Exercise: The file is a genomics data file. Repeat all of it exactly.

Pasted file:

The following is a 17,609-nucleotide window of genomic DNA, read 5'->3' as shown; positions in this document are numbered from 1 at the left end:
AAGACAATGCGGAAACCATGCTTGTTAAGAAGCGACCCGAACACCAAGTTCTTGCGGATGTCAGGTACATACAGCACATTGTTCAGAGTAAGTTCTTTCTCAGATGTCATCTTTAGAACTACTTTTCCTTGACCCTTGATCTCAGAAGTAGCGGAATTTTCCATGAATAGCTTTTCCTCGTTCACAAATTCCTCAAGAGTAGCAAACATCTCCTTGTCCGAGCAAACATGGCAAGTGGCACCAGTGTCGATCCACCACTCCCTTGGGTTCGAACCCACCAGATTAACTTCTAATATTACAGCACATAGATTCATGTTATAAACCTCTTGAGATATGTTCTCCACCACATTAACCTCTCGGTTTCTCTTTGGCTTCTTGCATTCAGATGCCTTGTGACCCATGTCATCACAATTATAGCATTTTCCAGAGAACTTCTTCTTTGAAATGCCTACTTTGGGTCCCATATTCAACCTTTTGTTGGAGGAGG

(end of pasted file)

The following is a 17,609-nucleotide window of genomic DNA, read 5'->3' as shown; positions in this document are numbered from 1 at the left end:
AAGACAATGCGGAAACCATGCTTGTTAAGAAGCGACCCGAACACCAAGTTCTTGCGGATGTCAGGTACATACAGCACATTGTTCAGAGTAAGTTCTTTCTCAGATGTCATCTTTAGAACTACTTTTCCTTGACCCTTGATCTCAGAAGTAGCGGAATTTTCCATGAATAGCTTTTCCTCGTTCACAAATTCCTCAAGAGTAGCAAACATCTCCTTGTCCGAGCAAACATGGCAAGTGGCACCAGTGTCGATCCACCACTCCCTTGGGTTCGAACCCACCAGATTAACTTCTAATATTACAGCACATAGATTCATGTTATAAACCTCTTGAGATATGTTCTCCACCACATTAACCTCTCGGTTTCTCTTTGGCTTCTTGCATTCAGATGCCTTGTGACCCATGTCATCACAATTATAGCATTTTCCAGAGAACTTCTTCTTTGAAATGCCTACTTTGGGTCCCATATTCAACCTTTTGTTGGAGGAGG